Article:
Ancient Angel Oak Tree
Protected in a public park on John's Island in South Carolina, the Angel Oak tree is definitely a most impressive living site to visit. One may experience an unexplainable, surreal feeling of calmness and peace as they walk under the huge 17,000 square foot shaded canopy while gazing in amazement. It truly feels like a connection to the past, reaching out into the big sky above. One question people seem to always ask when we talk about visiting this wonder is, how old is it? With an estimated age close to 1,400 years old, the ancient Angel Oak tree certainly lives up to its age in person. The old oak was named after Martha and Justus Angel, though some may believe the name is from its angel protectors. It has witnessed a lot of history on John's Island, survived a booming logging industry, and even stood up to a hurricane.
The trunk alone measures a mesmerizing twenty five and a half feet, or 306 inches, and some of the limbs are so large that they've begun to grow upward like new trees, after crawling across the ground for some distance. Damage over the years from storms has resulted unfortunately, with many of the branches requiring reinforcing with wiring and supports for preservation. Although the artificial support does detract a little from the awe and wonder of the tree, it also brings attention to the fragility of an ancient oak when faced with some of the most powerful forces of nature.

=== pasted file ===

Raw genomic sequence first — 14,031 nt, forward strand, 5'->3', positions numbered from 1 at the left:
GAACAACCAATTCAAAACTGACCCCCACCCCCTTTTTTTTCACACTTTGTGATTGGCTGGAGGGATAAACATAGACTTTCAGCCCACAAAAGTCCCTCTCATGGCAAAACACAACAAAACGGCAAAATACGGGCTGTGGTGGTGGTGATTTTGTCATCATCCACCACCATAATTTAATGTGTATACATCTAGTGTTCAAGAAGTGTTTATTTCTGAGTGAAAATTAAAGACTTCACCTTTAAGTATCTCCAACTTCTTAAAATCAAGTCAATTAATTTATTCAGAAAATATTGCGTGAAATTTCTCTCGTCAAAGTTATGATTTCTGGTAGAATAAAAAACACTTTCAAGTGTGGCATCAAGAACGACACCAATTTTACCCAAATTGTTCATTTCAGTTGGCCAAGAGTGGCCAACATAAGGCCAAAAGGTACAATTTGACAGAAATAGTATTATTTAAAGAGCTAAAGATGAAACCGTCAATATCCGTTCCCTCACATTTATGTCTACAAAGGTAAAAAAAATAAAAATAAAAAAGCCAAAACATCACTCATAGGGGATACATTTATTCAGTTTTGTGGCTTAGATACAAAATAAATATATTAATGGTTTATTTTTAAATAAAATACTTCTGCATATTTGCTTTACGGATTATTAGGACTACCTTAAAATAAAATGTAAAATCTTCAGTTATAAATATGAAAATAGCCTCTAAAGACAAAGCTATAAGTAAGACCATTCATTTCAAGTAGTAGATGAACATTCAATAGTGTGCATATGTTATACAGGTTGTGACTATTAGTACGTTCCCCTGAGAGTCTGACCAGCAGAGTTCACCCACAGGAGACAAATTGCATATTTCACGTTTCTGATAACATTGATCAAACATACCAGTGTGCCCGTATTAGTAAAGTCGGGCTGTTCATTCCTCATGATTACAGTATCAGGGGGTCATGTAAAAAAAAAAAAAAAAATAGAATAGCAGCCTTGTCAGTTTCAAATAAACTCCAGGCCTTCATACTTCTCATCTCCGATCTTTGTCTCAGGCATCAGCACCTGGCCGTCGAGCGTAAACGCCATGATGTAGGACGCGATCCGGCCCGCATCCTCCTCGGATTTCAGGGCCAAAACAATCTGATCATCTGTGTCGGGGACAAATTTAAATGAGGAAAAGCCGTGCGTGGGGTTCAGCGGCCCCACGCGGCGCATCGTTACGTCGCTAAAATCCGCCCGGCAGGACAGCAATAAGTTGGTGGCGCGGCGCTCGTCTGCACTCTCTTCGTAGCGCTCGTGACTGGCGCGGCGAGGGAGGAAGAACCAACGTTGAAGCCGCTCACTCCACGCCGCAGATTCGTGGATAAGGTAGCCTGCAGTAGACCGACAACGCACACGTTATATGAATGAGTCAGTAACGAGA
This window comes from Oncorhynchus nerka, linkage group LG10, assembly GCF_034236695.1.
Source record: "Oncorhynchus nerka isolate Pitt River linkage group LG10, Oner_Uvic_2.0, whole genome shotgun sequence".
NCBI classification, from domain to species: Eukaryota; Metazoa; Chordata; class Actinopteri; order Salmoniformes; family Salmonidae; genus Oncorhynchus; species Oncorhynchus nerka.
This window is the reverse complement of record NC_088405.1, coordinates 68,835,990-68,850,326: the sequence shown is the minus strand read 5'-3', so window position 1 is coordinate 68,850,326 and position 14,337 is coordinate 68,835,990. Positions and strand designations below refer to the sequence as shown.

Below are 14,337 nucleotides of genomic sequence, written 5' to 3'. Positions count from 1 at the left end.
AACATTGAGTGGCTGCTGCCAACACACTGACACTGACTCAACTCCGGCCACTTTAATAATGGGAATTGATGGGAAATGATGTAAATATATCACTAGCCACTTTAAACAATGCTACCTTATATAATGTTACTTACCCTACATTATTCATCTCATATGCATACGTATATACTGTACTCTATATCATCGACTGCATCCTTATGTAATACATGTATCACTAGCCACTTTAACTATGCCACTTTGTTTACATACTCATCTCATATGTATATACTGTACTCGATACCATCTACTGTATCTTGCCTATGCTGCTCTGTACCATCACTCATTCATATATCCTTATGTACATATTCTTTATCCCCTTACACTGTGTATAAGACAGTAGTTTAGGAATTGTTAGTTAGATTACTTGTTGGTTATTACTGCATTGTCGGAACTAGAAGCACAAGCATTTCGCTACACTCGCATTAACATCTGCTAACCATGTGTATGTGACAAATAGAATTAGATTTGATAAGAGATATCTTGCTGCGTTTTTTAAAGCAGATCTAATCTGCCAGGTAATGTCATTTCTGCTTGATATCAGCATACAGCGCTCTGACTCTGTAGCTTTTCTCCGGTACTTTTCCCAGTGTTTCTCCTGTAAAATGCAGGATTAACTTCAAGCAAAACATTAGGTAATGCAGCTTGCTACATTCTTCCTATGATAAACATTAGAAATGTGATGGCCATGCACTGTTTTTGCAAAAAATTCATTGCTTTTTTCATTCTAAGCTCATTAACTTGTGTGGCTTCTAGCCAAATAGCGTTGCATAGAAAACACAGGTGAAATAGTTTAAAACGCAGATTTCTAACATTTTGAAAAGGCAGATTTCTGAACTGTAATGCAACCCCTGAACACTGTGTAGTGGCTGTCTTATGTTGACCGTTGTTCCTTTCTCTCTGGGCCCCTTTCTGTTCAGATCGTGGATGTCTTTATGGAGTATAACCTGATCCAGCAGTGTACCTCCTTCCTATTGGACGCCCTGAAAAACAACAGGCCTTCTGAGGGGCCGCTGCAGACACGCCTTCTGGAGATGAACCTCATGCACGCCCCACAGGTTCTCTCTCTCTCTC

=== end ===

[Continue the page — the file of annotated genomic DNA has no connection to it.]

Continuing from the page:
Hopefully the Angel Oak tree will continue to stand tall and strong against the test of time for many others to experience in person. Like other ancient trees living for centuries, it's amazing to think about how many significant events they have lived through. When the ancient oak was only a sapling, the world's population was around 208 million, Teotihuacan was plundered, and the first Anglo-Saxon poetry possibly able to capture the tree's beauty in writing was published. World civilization has changed extensively since then, along with the environment, but the Angel Oak tree remains standing.
During our visit, we took our time wandering around, following the long branches, all while relaxing in the beautiful shade and trying to wrap our heads around the size of the tree. To help show just how big this tree really is, here are some photos from the experience for you to enjoy.
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